Thursday, 25 July 2013

Help US

We have been asked to write a review about the benefits of social media for the patient, clinician and researcher so why not help us, in fact please help us. I can do the Researcher well may be, G can do the Clinician and hopefully you can do the MSer.

Please Help Us

If you would be willing to write a list of what is good and bad from social media and email (BartsMSblogATgmail.com) it to us, anonymity guaranteed (BE WARNED emailing will expose your email address and possibly your name if it is in the Email), then we can collate it and make sure we do not miss too much. 

May be we could have a thread where you put the ideas down so it can be anonymous You can copy and paste your thoughts in to the comments below  so get writing. I suggest using bullet points (single lines with the point) without lots of text as the comments are word limited.
Even the Nutters can have something to say.
What advantage do you get posting spam and hate mail?
The AT above is @ but this just attracts the Bots and the email is full of rubbish from spammers

8 comments:

  1. Hello,

    website - run my own website www.aid4disabled.com - very therapeutic

    twitter - no too sure of its value with MS

    internet - very useful, lots of information, use it to get leads for my talks

    MSBLOG - some articles I do not understand, others I do, invaluable information source

    FACEBOOK - use it to keep in touch with people, very useful

    LINKEDIN - use it to find people interested in my talks, extremely useful

    PERSONAL BLOGS - interesting to read otherwise no use

    ReplyDelete
  2. Benefits:
    -- We see that there are others who have the same issues. It makes our life not seem so bad when others are going through the same and worse.
    -- Love this blog, and others like it. It gives me hope that someday someone will have a breakthrough and end this disease.
    -- Without the information gleaned from others, I would probably just accepted my neuros recommendation to take Copaxone and left it at that. Now being better informed, I know enough to ask for better drugs if possible.
    -- If clinicians/doctors would read the social postings/blogs, they might treat their patients different. This is not my experience, but have read many stories of doctors dismissing patient's concerns/symptoms.
    -- Potential to remove common myths of MS. Many don't know anything about the disease besides MSers end up in wheelchairs.
    -- Educate on possible causes/triggers of disease such as keeping your vitamin D levels up, etc.

    Negatives:
    -- So much bad information/propaganda. Everyone has their own agenda and it is hard to tell what is the truth. My first internet searches I performed after diagnosis turned up LDN and CCSVI. The more I read, the more it seemed that the champions of these causes would do everything and anything to get them accepted as a cure. Maybe they work, maybe they don't, but I don't trust them because of the obvious propaganda.
    -- All the bad stories. It is a bit disheartening to read stories of those with high EDSS scores. Makes me wonder if I will end up there myself.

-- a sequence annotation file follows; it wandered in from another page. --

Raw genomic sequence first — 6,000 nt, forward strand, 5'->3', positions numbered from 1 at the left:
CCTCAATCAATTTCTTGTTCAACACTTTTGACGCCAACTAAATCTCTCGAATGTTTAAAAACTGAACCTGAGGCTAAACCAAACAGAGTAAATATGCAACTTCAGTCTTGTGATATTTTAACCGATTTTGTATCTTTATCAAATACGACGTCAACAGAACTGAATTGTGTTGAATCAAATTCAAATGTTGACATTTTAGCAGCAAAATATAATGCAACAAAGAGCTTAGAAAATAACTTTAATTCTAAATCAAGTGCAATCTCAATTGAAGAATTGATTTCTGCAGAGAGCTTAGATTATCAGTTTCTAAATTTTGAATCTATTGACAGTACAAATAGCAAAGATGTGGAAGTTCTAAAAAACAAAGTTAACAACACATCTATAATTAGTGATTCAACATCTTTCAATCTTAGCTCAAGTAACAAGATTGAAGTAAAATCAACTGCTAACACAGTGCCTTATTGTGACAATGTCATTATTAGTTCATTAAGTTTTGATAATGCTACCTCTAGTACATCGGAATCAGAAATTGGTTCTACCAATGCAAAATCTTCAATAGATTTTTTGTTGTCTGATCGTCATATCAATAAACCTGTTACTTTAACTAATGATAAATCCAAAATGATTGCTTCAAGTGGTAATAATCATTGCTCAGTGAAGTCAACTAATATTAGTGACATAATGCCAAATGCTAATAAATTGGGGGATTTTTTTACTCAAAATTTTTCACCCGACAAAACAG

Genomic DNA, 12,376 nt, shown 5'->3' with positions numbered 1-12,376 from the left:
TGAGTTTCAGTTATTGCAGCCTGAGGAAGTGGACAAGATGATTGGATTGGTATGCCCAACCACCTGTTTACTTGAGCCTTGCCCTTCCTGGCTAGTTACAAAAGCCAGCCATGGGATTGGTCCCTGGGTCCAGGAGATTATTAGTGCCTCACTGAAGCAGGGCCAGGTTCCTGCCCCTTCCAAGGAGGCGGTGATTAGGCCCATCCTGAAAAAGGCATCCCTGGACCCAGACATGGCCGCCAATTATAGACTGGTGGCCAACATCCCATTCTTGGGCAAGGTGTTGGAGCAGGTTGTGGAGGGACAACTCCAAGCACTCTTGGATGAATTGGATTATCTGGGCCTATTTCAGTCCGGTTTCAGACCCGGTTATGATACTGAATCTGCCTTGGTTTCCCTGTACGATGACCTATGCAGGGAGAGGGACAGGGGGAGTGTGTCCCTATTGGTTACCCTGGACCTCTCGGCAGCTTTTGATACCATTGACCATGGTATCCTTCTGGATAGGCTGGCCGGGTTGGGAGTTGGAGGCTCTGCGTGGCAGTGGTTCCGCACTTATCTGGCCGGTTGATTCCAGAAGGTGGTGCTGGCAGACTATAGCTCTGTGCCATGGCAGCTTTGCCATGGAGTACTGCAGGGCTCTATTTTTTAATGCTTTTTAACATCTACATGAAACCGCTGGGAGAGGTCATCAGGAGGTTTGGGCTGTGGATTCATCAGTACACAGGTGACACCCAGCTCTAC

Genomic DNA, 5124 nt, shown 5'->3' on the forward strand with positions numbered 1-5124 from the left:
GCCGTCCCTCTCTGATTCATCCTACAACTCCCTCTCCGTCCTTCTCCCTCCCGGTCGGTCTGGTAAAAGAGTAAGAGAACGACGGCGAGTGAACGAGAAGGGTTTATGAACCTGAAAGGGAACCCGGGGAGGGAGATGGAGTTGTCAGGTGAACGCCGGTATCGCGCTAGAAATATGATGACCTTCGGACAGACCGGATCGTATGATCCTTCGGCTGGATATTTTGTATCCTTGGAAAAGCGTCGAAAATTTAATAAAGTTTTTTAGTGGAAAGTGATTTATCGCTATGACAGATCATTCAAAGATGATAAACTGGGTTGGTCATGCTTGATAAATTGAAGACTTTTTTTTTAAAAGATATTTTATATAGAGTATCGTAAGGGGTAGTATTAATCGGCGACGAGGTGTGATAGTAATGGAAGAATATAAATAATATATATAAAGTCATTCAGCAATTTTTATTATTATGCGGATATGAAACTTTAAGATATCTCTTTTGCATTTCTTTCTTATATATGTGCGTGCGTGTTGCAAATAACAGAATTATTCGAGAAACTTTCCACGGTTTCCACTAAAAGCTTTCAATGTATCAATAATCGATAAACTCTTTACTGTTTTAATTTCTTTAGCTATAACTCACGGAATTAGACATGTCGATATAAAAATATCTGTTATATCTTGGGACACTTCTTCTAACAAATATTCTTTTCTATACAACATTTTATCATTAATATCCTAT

-- Twitter=waste of time, in my opinion. I don't want little blurbs, I want to read more info so I can learn.
    -- Potential for bullying/discrimination. For example, I keep my MS a secret from my clients. Don't want to take any chances of losing them. I would never post MS on Facebook, etc.

    Hope this helps. Good luck with your research!

    ReplyDelete
  3. I pretty much agree with everything Sam just said.

    ReplyDelete
  4. In all honesty, SamH, I assume, pretty much speaks for all of us MSers, including someone like me who has PPMS. I think she very succinctly and emotionally intelligently sums up the experiences and thoughts of millions of us. (I'm awaiting a put down from Dr dre now.)

    ReplyDelete
  5. One real benefit to me was surviving the diagnosis process without going emotionally off the deep end. Finding and reading the stories of other patients on the internet was tremendously helpful. I had much more patience with the process and my doctors than I would have had without the understanding I gained online.

    ReplyDelete
  6. I'd add to Sam's post, perhaps, that the education we get from sources like this blog (I also like to go through Projects in Knowledge) inoculate us against misinformation about causes and cures for MS.

    Come to think of it, perhaps those annoying dialogs you have with Dre, Rich, and VV are actually helpful for that very reason. This is definitely the ONLY place we can read researchers have it out with doubters. ("Let us know when you get your paper published in Nature!" Hahahahahaha!)

    ReplyDelete
    Replies
    1. Dre truly is annoying. The man is a monster. He just makes trouble for trouble's sake. It makes me wonder how hard it must be on the actual real people that have to deal with him in the actual world.

      Delete
    2. Anonymous 01.00 pm "Let us know when you get your paper published in Nature!" Hahahahahaha!

      Glad you enjoyed that one! It's fun to take the gloves off sometimes.

      Delete

Please note that all comments are moderated and any personal or marketing-related submissions will not be shown.